David DeJean - Authors & Columnists - InformationWeek

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 David  DeJean

Profile of David DeJean

News & Commentary Posts: 300
Articles by David DeJean
posted in May 2007

Doing the iPhone Shuffle

We're headed into the home stretch on the iPhone frenzy. Apple is still saying "end of June" but Web sites like The Boy Genius Report are saying June 15, just about two weeks away. Alpha early adopters will be flaunting them in every martini bar and boardroom in America and the rest of us will be doing the iPhone Shuffle, waiting in line at the Cingular store. Already there are leaks and spe

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The Walrus Bucket Internet Meme, Seriously

The Internet has become so important to society that its role in the transmission of memes may be the crucial fact of our age. Therefore it is absolutely vital to one's position in the social order to understand and be current with Internet memes. Don't you think? Which is why you should pay a great deal of very careful attention to the Walrus Bucket Saga. Because if you don't know about it, you'll be ou

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Driving Toward Solid-State Drives

One of the more interesting conversations I had at Microsoft's Windows Hardware Engineering Conference (WinHEC) last week in Los Angeles was with two guys from Samsung. They talked about their company's push into solid-state memory as an enhancement -- and eventually a replacement -- for rotating hard disk storage on computers. Samsung isn't the only manufacturer working to develop plug-compatible flash memory-based storage. In January the five largest drive makers -- Samsung, Seagate, Fujitsu,

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What's Hot From WinHEC? Windows Home Server

LOS ANGELES -- Microsoft's Windows Hardware Engineering Conference is winding down, and I'm trying to figure out what I've seen that's important. I mean really important. Not data, but real information. I'd say three things. One is the Rally technology I wrote about on Tuesday. Another is the speed that Post a Comment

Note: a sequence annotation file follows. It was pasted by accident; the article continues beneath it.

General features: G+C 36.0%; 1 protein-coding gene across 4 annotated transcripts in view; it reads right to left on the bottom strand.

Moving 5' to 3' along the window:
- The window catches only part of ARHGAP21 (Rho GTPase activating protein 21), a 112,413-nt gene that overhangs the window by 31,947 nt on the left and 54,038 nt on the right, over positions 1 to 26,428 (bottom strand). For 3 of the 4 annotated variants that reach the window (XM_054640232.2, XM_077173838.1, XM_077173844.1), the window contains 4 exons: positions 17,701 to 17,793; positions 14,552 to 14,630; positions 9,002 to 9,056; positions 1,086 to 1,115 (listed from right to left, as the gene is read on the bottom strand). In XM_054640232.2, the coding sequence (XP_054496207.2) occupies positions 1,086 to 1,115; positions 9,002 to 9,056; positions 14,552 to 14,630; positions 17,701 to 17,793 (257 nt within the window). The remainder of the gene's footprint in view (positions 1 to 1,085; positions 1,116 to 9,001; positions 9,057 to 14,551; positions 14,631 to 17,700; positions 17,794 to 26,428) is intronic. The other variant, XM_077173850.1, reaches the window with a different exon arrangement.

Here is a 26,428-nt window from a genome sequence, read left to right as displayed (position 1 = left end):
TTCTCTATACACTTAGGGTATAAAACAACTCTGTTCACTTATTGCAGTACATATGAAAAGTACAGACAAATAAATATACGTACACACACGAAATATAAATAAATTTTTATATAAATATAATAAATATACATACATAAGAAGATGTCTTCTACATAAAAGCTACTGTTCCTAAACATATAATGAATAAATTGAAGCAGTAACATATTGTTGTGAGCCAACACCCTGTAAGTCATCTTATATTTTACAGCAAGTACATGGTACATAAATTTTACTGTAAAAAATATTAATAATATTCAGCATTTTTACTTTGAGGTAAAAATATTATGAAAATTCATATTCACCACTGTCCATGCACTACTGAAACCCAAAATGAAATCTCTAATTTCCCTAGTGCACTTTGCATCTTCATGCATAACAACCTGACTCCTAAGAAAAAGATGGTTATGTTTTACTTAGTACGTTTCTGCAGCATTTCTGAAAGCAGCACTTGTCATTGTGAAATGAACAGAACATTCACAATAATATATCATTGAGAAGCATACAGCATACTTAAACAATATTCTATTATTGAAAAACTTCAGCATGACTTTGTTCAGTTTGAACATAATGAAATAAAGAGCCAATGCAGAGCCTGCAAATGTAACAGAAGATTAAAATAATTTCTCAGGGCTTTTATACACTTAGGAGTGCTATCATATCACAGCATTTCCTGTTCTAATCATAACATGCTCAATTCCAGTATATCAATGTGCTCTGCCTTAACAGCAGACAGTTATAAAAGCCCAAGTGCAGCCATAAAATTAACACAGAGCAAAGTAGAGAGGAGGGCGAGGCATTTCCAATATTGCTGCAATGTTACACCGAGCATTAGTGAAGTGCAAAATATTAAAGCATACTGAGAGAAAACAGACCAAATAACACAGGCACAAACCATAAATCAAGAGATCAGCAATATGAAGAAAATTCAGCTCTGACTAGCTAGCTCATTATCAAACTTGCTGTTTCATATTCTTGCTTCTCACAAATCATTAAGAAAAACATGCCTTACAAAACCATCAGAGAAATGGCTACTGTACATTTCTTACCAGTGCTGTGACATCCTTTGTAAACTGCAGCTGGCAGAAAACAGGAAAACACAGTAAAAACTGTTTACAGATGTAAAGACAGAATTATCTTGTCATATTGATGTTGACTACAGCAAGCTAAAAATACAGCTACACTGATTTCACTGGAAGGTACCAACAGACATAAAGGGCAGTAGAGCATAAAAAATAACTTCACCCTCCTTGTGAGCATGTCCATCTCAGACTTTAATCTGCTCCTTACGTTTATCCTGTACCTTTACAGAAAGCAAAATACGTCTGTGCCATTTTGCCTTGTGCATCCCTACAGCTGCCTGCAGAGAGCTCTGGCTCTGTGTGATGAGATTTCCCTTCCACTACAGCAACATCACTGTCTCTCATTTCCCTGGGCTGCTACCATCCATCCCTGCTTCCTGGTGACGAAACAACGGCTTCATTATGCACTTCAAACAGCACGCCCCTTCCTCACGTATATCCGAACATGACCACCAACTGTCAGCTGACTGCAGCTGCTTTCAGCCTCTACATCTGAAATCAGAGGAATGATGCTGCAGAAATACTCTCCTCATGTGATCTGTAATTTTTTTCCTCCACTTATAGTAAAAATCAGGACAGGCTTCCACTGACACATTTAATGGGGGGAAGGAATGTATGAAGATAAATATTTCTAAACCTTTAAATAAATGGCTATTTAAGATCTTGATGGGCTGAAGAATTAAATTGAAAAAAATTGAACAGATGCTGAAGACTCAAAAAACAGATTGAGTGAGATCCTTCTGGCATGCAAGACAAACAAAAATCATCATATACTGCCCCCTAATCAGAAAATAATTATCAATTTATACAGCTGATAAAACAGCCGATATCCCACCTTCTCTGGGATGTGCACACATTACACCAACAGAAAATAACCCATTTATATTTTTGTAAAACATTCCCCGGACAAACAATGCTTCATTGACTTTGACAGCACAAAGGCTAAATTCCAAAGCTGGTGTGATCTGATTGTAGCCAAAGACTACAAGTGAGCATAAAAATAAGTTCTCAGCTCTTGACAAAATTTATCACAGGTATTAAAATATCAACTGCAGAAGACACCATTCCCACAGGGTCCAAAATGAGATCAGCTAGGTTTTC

OK, So I Was Wrong About Origami

LOS ANGELES -- A year ago Microsoft tried to manipulate the launch of its Origami ultra-mobile PC (UMPC). The reaction wasn't quite what Microsoft anticipated: Origami was basically laughed back into the laboratory. Even I piled on with a blog entry that sniped, "Origami is proof of that old ada

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Windows Rally Technology at 1: Walking, And Ready To Run

The Windows Hardware Engineering Conference, WinHEC 2007, going on this week in Los Angeles, marks the first birthday of Microsoft's Windows Rally technology. Rally is a package of software technologies built into Vista that make it supremely easy to set up a wireless network and add devices to it. That may thrill you, or it may not. I've struggled to get wireless networking going in enough situations that it thrilled me, I can tell you.

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Reading The WinHEC Tea Leaves

Microsoft's Windows Hardware Engineering Conference, known to its friends as WinHEC, is this week in Los Angeles. It will be a week of Deep Geek -- and it won't be all Vista all the time, either. You can download the program as a very colorful Excel spreadsheet. The six session tracks and more than 100 hours of sessions reveal a lot about what's on Microsoft's mind wh

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'Mob Rule' In Digg Case? Not.

In the wake of Digg's decision to allow entries to include the encryption key for AACS copy protection, several stories have appeared with headline's like "Mob Rule at Digg." I'm no great fan of Digg. It's obviously open to easy manipulation, and too much of what rises to the top is only slightly more important than who fathered Anna Nicole's baby. But the i

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Cellular Companies Want To Have Cake, Eat It Too

The Internet Neutrality debate took an entertaining turn this week when several cellular carriers responded to a petition by VoIP provider Skype asking the Federal Communications Commission to extend its consumer broadband principles to the wireless industry. What we got was a sideshow performance by Verizon Wireless, AT&T and a sock puppet "industry association," the Post a Comment

Digg Does The Right Thing

Digg found itself in the middle of a classic journalistic dilemma yesterday and it made a decision that gives me hope for the future of journalism on the Internet: it decided that its first obligation was to the free flow of information. It's especially interesting since Digg was responding to a censorship demand based on the Digital Millennium Copyright Act (DMCA), because it came

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